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Leadership Style: Passing thoughts of a newbie one-year flash-in-the-pan principal

February 24, 2015 – 12:03 pm | One Comment | 226 views

This post follows this one by new Principal Neil MacIntosh, as he reflects in real time on his first year …

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From the Field, Teaching and Learning »

Leadership Style: Passing thoughts of a newbie one-year flash-in-the-pan principal

February 24, 2015 – 12:03 pm | One Comment | 226 views

leadership
This post follows this one by new Principal Neil MacIntosh, as he reflects in real time on his first year on the job.
 What is your leadership style? Tell us below or tweet @learnquebec

This is a difficult talk – looking at the mirror that is held up against you…or for you. Julie Hobbs of ASSET, pushing me further, had me go through this exercise.   That is probably why I have been so late and lazy in getting my 2nd post out – fear and loathing in professional development.

Evolving a leadership style

I have tried to delegate leadership where possible.   Let me start again.   The first term was spent supporting teachers (and students) in terms of making a workable, effective schedule.  The more I examine this subject, the more I see what I have missed. A lot of time and effort (enjoyable at times) was spent on (re)creating relationships with the students, parents and staff.   Time was spent in staff meetings, sure, but more time was spent with staff in one-on-one meetings in different locales around the school at various times during the day.   Sometimes what I saw during my period 1 walkabout would trigger later discussions.   I went from a very supportive, listening style to one that began to take a bit of an edge of leadership as I became more confident in my understanding of the situation and what people’s expectations were.

At points, I asked myself if I dithered too long while getting everybody’s point of view as opposed to taking a stand and going with it. The wait and see management style did have its advantages; I saw that people were getting comfortable (and trusting) seeing me (and I guess I was too) in an official leadership role, whereas in the past I had acted more in an unofficial leadership role.

So my ever changing leadership style is correctly described as situational, as coined by Hersey and Blanchard (1991). The level of leadership depends on the other’s ability, maturity, autonomy and willingness to carry out a task. .  Because I spent so much time listening and perhaps dithering, I managed to avoid the highly directive and not very supportive style of directing or telling people what to do (bottom right quadrant, in turquoise below).Screenshot 2015-02-24 10.22.40

 

The role of parents

The next day I looked at what I had written and realized that I have left the parents out of a lot of this – too much of the discussion is along the principal teacher axis.   In School-Community Leadership by Jeffrey Glanz, he quotes Epstein and Van Voorhis thus, “Research is accumulating that shows that particular parent involvement practices improve student achievement, attitudes, homework, report cards grades, and aspirations.” And how could it not – ask many parents.   Yet the paradigm that runs in schools is that the success rests on the shoulders of the teacher and the student.   The role of parents is diminished, sometimes willfully.   Administrators are far more comfortable working change on staff than on parents – staff can be controlled and corralled to a certain degree (agreed, a horrible analogy). Even John Hattie, in his view of the factors contributing to student achievement, “Visible Learning” (2009), states that “parents can have a major effect in terms of the encouragement and expectations that they transmit to their children.”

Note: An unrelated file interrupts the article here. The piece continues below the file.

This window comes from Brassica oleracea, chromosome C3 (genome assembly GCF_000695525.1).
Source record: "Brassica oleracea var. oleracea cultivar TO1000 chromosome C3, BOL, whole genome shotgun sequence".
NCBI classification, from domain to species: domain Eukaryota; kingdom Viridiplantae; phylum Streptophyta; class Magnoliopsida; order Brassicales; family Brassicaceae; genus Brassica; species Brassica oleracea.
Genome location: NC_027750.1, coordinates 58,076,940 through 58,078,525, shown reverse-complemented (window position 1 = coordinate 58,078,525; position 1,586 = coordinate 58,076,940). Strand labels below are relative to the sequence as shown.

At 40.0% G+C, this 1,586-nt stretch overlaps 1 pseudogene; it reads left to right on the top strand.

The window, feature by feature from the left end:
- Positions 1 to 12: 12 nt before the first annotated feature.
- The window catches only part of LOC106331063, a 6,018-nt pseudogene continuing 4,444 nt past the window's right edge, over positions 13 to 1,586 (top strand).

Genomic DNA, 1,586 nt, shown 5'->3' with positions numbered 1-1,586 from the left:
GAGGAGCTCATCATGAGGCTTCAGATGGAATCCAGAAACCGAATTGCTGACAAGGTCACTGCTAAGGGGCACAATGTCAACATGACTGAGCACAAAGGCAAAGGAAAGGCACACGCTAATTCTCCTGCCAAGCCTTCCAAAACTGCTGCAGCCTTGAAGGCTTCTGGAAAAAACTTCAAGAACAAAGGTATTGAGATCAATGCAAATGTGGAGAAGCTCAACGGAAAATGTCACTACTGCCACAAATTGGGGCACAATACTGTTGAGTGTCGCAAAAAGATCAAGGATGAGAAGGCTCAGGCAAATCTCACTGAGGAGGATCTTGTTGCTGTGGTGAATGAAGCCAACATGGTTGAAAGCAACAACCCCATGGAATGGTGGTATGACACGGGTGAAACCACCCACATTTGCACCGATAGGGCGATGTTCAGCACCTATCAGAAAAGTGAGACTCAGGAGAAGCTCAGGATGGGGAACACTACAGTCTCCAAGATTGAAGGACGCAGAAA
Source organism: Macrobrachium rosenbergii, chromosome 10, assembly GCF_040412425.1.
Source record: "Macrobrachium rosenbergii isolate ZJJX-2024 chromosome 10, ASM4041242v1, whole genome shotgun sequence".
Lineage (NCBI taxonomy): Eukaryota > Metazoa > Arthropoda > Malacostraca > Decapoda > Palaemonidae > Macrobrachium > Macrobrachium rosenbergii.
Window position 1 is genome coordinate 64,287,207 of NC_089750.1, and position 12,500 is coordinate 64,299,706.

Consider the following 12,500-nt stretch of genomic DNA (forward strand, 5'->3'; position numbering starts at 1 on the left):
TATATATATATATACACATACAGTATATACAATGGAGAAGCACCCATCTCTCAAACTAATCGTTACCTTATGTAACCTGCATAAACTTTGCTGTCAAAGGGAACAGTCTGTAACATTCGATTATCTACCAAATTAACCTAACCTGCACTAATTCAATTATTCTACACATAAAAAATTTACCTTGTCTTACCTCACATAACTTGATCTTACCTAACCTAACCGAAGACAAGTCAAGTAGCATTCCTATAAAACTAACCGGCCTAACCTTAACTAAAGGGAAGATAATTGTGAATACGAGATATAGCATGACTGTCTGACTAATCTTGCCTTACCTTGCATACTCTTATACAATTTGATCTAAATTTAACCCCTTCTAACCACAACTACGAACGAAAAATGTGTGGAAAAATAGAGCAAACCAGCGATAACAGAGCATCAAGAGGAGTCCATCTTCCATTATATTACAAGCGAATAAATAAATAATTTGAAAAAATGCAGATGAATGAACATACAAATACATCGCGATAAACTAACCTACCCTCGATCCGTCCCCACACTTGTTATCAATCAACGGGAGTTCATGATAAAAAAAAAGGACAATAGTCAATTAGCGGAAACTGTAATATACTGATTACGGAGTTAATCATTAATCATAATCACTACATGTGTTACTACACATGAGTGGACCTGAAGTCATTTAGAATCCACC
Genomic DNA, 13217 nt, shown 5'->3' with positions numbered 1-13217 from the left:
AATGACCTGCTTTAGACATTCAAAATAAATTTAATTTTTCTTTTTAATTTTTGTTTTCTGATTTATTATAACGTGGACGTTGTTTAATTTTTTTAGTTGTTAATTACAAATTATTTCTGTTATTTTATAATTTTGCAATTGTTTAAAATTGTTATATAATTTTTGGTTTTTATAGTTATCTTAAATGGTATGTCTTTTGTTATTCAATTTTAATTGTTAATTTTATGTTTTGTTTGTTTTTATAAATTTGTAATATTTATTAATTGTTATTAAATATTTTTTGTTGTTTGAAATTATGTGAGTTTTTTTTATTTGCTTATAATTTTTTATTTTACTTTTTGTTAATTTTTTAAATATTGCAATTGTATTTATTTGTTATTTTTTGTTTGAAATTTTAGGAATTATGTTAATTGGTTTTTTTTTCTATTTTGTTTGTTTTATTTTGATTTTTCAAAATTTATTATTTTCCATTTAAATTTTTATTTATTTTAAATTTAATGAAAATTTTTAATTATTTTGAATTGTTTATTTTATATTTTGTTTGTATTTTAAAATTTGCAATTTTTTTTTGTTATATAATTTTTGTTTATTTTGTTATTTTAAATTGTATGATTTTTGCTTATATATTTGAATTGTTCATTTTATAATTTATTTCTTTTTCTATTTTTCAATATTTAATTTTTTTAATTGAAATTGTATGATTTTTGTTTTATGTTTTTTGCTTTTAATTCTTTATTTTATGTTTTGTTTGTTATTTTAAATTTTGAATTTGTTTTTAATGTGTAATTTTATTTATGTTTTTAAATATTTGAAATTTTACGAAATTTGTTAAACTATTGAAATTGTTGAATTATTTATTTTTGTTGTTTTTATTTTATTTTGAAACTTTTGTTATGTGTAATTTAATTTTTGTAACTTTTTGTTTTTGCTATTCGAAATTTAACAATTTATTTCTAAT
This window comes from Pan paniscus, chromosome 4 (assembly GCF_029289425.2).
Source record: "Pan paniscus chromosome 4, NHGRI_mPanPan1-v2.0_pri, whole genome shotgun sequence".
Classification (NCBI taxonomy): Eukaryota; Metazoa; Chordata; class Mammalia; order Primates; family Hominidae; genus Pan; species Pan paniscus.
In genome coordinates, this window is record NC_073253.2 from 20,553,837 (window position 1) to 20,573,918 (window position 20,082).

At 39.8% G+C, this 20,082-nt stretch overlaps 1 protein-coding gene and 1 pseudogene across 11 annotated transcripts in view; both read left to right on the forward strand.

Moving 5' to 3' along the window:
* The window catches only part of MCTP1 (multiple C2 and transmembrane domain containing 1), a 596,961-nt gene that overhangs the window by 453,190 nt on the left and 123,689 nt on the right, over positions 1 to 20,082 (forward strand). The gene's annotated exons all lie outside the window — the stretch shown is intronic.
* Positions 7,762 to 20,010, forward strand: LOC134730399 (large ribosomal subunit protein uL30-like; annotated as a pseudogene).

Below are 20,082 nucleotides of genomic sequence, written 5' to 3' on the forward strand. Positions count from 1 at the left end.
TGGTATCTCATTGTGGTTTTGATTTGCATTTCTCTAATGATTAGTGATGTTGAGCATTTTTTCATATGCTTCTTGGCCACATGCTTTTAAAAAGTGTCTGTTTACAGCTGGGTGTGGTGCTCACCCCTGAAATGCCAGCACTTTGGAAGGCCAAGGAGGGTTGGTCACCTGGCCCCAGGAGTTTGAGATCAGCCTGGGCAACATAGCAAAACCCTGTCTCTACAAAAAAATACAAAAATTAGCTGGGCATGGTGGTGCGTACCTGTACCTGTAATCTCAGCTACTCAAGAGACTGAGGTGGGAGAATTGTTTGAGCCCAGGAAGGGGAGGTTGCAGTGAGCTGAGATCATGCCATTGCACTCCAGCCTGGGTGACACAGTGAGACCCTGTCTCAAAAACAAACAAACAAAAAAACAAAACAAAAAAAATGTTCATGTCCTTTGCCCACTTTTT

Giving up control

My last thoughts on this come out of my experience directing/producing our school’s Christmas Show a month or so ago.    Two days of a snow storm cancelled the rehearsals and show. We rescheduled with limited practice.   We had changed from a music class approach to a classroom approach so that all the students would have stage time and the stress load would be spread over all the staff, not just the music teacher.   Staff had signed on with some grumbling; preparation was held during regular class time by the teacher – students could sing, read, act, whatever on stage under the stern eye of their homeroom teacher.     I had no actual control of the product or the “unit directors.” I have gained so much respect for those who direct amateur theatre. We marched forward on show night. The show was short and sweet, full of the usual collection of laughs and gaffes from our elementary and secondary students – and our parents loved it. Parents helped afterwards to put away the chairs – a great time for casual contact with all parties concerned.   So despite my uneasiness of my lack of control due to my delegation of all the tasks (I was a dogsbody that night) , it worked out wonderfully.

 

References

Situational leadership theory – Wikipedia entry

Stronge, James H & Richard, Holly B & Catano, Nancy (2008). Qualities of effective principals. Association for Supervision and Curriculum Development, Alexandria, VA

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